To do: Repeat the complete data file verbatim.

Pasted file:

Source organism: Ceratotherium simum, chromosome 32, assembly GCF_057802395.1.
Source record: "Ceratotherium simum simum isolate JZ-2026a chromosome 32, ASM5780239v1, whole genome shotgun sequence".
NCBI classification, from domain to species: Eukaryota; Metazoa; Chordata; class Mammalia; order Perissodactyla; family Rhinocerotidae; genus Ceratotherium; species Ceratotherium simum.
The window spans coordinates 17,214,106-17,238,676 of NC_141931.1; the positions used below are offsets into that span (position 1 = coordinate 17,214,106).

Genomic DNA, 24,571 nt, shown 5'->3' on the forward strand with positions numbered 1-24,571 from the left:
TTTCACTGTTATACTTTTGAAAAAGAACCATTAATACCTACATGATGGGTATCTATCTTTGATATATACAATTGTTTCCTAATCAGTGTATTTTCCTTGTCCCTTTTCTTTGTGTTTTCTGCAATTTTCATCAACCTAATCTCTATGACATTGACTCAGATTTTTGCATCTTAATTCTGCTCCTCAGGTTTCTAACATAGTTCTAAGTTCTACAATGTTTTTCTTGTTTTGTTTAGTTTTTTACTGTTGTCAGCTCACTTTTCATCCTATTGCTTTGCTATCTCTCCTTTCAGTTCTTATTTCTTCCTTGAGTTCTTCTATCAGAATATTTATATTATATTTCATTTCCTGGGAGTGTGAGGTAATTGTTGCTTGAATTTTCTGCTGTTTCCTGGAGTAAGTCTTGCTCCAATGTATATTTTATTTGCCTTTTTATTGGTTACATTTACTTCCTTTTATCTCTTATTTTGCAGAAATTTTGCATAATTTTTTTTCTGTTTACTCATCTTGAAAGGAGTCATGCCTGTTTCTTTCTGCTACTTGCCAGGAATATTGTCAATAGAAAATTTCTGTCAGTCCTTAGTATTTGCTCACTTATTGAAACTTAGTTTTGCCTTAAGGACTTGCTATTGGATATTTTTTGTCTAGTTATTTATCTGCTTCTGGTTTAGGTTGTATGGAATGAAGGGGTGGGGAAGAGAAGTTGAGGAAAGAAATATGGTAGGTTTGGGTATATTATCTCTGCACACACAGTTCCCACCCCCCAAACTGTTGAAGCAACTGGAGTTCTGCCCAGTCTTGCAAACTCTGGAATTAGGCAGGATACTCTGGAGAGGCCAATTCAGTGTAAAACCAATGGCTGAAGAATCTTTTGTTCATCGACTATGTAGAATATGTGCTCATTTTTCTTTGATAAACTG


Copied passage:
Source organism: Ceratotherium simum, chromosome 32, assembly GCF_057802395.1.
Source record: "Ceratotherium simum simum isolate JZ-2026a chromosome 32, ASM5780239v1, whole genome shotgun sequence".
NCBI classification, from domain to species: Eukaryota; Metazoa; Chordata; class Mammalia; order Perissodactyla; family Rhinocerotidae; genus Ceratotherium; species Ceratotherium simum.
The window spans coordinates 17,214,106-17,238,676 of NC_141931.1; the positions used below are offsets into that span (position 1 = coordinate 17,214,106).

Genomic DNA, 24,571 nt, shown 5'->3' on the forward strand with positions numbered 1-24,571 from the left:
TTTCACTGTTATACTTTTGAAAAAGAACCATTAATACCTACATGATGGGTATCTATCTTTGATATATACAATTGTTTCCTAATCAGTGTATTTTCCTTGTCCCTTTTCTTTGTGTTTTCTGCAATTTTCATCAACCTAATCTCTATGACATTGACTCAGATTTTTGCATCTTAATTCTGCTCCTCAGGTTTCTAACATAGTTCTAAGTTCTACAATGTTTTTCTTGTTTTGTTTAGTTTTTTACTGTTGTCAGCTCACTTTTCATCCTATTGCTTTGCTATCTCTCCTTTCAGTTCTTATTTCTTCCTTGAGTTCTTCTATCAGAATATTTATATTATATTTCATTTCCTGGGAGTGTGAGGTAATTGTTGCTTGAATTTTCTGCTGTTTCCTGGAGTAAGTCTTGCTCCAATGTATATTTTATTTGCCTTTTTATTGGTTACATTTACTTCCTTTTATCTCTTATTTTGCAGAAATTTTGCATAATTTTTTTTCTGTTTACTCATCTTGAAAGGAGTCATGCCTGTTTCTTTCTGCTACTTGCCAGGAATATTGTCAATAGAAAATTTCTGTCAGTCCTTAGTATTTGCTCACTTATTGAAACTTAGTTTTGCCTTAAGGACTTGCTATTGGATATTTTTTGTCTAGTTATTTATCTGCTTCTGGTTTAGGTTGTATGGAATGAAGGGGTGGGGAAGAGAAGTTGAGGAAAGAAATATGGTAGGTTTGGGTATATTATCTCTGCACACACAGTTCCCACCCCCCAAACTGTTGAAGCAACTGGAGTTCTGCCCAGTCTTGCAAACTCTGGAATTAGGCAGGATACTCTGGAGAGGCCAATTCAGTGTAAAACCAATGGCTGAAGAATCTTTTGTTCATCGACTATGTAGAATATGTGCTCATTTTTCTTTGATAAACTG